The American author Dan Savage (born 1964) has written six books, op-ed pieces in The New York Times, and an advice column on sexual issues in The Stranger (an alternative newspaper from Seattle, Washington). A graduate of the University of Illinois at Urbana–Champaign, Savage began contributing a column, Savage Love, to The Stranger from its inception in 1991. By 1998 his column had a readership of four million. He was Associate Editor at the newspaper from 1991 to 2001, when he became its editor-in-chief, later becoming its editorial director in 2007. Savage's books have had successful sales results and have been generally well received. Savage Love: Straight Answers from America's Most Popular Sex Columnist was published in 1998 and features selections from his advice column. His next book The Kid: What Happened After My Boyfriend and I Decided to Go Get Pregnant was published in 1999, and recounts his experiences with his boyfriend whilst deciding to adopt a child. The book received a PEN West Award for Excellence in Creative Nonfiction, and an Off-Broadway musical based on the work was the recipient of the BMI Foundation Jerry Bock Award for Excellence in Musical Theatre. Skipping Towards Gomorrah: The Seven Deadly Sins and the Pursuit of Happiness in America, published in 2002, describes the author's experiences indulging in the seven deadly sins. The book was featured in The Best American Sex Writing 2004, and won a Lambda Literary Award. Savage's 2005 book The Commitment: Love, Sex, Marriage, and My Family, recounting his personal experience deciding to marry his partner Terry Miller and analyzing same-sex marriage, reached The New York Times Best Seller list, and Nielsen BookScan noted it sold approximately 300,000 copies. After founding the It Gets Better Project in 2010 to reach out to teenagers after incidents of suicide among LGBT youth, his edited compilation of submissions It Gets Better: Coming Out, Overcoming Bullying, and Creating a Life Worth Living was published in 2011. The book features notable contributors, including David Sedaris, Hillary Clinton, and Barack Obama. Sales of the book were successful, and IndieBound reported it reached a list of best-sellers in the United States less than one week after publication. It reached 16th on The New York Times Best Seller list in April 2011. Savage collaborated with Lindy West, Christopher Frizzelle, and Bethany Jean Clement on a college guide, How to Be a Person, which was published in 2012. His 2013 book American Savage reflects on Savage's experiences throughout the founding of the It Gets Better Project and was well received by The Washington Post and the Seattle Post-Intelligencer. (Read more...)

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Selected biography

Stephen Colbert
Stephen Tyrone Colbert (born on May 13, 1964) is an American political satirist, writer, comedian and television host. He is the host of Comedy Central's The Colbert Report, a satirical news show in which Colbert portrays a caricatured version of conservative political pundits. Colbert originally studied to be an actor, but became interested in improvisational theatre when he met famed Second City director Del Close while attending Northwestern University. He first performed professionally as an understudy for Steve Carell at Second City Chicago; among his troupe mates were comedians Paul Dinello and Amy Sedaris, with whom he developed the critically acclaimed sketch comedy series Exit 57. Colbert also wrote and performed on the short-lived Dana Carvey Show before collaborating with Sedaris and Dinello again on the cult television series Strangers with Candy. He gained considerable attention for his role on the latter as closeted gay history teacher Chuck Noblet. It was his work as a correspondent on Comedy Central's news-parody series The Daily Show, however, that first introduced him to a wide audience. In 2005, he left The Daily Show with Jon Stewart to host a spin-off series, The Colbert Report. Following The Daily Show's news-parody concept, The Colbert Report is a parody of personality-driven political opinion shows such as The O'Reilly Factor. Since its debut, the series has established itself as one of Comedy Central's highest-rated series, earning Colbert three Emmy nominations and an invitation to perform as featured entertainer at the White House Correspondents' Association Dinner in 2006. Colbert was named one of Time's 100 most influential people in 2006. His book I Am America (And So Can You!) was No. 1 on The New York Times Best Seller list.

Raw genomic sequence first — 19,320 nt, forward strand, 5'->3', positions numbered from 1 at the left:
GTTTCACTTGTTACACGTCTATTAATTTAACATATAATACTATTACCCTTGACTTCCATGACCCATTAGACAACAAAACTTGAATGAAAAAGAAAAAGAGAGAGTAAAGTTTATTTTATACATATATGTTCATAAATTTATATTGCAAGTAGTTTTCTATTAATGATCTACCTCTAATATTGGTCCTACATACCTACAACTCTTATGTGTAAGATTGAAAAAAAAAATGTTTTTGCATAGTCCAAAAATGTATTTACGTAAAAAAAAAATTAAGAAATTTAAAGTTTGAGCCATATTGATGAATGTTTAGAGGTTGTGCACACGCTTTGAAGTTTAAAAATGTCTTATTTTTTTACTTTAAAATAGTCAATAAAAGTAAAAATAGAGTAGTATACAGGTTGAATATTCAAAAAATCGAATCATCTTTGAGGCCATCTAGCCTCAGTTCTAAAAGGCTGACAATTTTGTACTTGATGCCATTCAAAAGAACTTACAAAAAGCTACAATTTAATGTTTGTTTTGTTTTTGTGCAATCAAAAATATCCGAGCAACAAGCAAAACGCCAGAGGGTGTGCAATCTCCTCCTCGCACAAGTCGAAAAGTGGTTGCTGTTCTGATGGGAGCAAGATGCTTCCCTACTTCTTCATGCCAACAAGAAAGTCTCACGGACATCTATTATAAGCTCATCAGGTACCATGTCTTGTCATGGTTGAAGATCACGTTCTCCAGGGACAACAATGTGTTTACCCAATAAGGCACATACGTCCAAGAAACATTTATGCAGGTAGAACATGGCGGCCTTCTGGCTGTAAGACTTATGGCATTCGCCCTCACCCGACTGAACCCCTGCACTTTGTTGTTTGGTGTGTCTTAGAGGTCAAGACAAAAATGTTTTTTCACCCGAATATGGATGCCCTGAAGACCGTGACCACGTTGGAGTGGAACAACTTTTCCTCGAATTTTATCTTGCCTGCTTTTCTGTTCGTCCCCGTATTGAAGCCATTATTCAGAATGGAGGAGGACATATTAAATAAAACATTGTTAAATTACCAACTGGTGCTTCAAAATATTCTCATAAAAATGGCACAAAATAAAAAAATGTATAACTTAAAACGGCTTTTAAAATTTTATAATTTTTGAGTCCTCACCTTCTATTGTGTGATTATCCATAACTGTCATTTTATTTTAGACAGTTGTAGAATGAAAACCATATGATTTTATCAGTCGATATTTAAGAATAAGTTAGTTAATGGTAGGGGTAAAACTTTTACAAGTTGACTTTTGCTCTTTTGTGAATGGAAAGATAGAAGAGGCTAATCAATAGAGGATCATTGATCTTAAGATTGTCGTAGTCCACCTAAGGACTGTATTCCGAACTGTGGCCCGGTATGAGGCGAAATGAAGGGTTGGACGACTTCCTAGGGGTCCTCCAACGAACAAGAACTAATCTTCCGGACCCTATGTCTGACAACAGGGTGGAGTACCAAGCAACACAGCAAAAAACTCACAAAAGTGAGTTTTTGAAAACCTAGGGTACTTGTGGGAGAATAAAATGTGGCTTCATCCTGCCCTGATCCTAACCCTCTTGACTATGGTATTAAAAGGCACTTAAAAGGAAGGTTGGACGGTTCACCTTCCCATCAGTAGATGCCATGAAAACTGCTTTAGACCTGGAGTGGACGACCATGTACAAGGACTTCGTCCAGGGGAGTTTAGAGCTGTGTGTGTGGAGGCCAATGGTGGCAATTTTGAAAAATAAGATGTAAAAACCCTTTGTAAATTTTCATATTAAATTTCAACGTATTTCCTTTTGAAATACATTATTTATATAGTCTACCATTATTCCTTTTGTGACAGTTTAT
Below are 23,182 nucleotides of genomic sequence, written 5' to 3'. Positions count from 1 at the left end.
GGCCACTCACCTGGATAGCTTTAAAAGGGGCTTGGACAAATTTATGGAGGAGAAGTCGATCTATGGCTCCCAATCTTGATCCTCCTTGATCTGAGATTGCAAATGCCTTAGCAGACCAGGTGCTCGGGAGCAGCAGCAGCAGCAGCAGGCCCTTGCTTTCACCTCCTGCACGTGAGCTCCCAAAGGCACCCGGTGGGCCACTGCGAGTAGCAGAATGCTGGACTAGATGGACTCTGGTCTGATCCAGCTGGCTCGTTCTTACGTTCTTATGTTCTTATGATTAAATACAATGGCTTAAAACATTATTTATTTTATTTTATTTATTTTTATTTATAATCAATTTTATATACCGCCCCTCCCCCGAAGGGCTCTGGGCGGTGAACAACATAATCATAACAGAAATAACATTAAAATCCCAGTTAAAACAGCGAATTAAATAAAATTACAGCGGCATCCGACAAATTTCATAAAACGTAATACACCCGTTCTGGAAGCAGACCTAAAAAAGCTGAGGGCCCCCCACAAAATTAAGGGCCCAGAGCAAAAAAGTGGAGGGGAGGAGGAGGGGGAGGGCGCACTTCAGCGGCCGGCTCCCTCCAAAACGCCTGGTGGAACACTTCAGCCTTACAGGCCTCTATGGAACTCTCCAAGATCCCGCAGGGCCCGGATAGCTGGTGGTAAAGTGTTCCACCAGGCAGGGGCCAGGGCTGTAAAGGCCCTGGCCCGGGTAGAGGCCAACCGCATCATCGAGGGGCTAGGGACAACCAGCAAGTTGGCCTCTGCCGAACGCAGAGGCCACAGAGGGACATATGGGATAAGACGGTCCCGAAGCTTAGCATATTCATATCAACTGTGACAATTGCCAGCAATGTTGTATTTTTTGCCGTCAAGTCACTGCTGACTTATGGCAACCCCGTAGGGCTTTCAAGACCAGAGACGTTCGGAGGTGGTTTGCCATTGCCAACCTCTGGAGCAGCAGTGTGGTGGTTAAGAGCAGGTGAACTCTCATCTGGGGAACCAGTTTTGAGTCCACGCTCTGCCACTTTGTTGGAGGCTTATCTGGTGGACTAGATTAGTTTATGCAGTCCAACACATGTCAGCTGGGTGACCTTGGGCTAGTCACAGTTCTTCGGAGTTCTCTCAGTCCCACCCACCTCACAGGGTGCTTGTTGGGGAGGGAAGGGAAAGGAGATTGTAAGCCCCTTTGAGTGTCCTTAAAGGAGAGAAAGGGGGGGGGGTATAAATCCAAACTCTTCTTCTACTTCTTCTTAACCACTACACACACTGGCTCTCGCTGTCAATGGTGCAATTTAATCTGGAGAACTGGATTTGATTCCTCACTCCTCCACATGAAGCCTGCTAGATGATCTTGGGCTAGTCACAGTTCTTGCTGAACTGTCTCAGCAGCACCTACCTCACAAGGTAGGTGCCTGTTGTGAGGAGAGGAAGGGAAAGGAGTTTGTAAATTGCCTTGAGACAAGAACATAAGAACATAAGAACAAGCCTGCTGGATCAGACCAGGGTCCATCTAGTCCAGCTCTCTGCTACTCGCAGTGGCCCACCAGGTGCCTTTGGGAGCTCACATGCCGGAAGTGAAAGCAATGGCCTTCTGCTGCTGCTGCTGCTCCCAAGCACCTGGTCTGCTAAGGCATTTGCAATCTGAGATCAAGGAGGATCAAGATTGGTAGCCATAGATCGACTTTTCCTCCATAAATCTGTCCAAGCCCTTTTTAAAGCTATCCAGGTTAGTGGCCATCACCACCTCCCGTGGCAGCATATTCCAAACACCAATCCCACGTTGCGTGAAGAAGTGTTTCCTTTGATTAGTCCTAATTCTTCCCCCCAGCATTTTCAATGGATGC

Selected landmark

Fabyan Windmill
The Fabyan Windmill is an authentic, working Dutch windmill dating from the 1850s located in Geneva, Illinois. The 68 feet (21 m), five-story wooden smock mill sits upon the onetime estate of Colonel George Fabyan, but is now part of the Kane County Forest Preserve District. In 1979, the windmill was listed on the National Register of Historic Places. The following year, the windmill was selected to be on a U.S. postage stamp as part of a series of five American windmills included in a stamp booklet called "WINDMILLS USA". It originally operated as a custom grinding mill

Selected quote

E. M. Forster, by Dora Carrington c. 1924-1925
"Chicago—is—oh well a façade of skyscrapers facing a lake, and behind the façade every type of dubiousness." — E. M. Forster

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July 27, 2021 – COVID-19 pandemic
The Chicago Department of Public Health adds Alabama, Alaska, Arizona, Kansas, Mississippi, Oklahoma, Tennessee, Texas, and Wyoming to their travel advisory amid an increase in the number of COVID-19 cases. (Newsweek)
July 22, 2021 – COVID-19 pandemic
Chicago Public Schools announces that face masks will be required in all of their public schools this fall, regardless of the vaccination status in the city. (Chicago Sun-Times)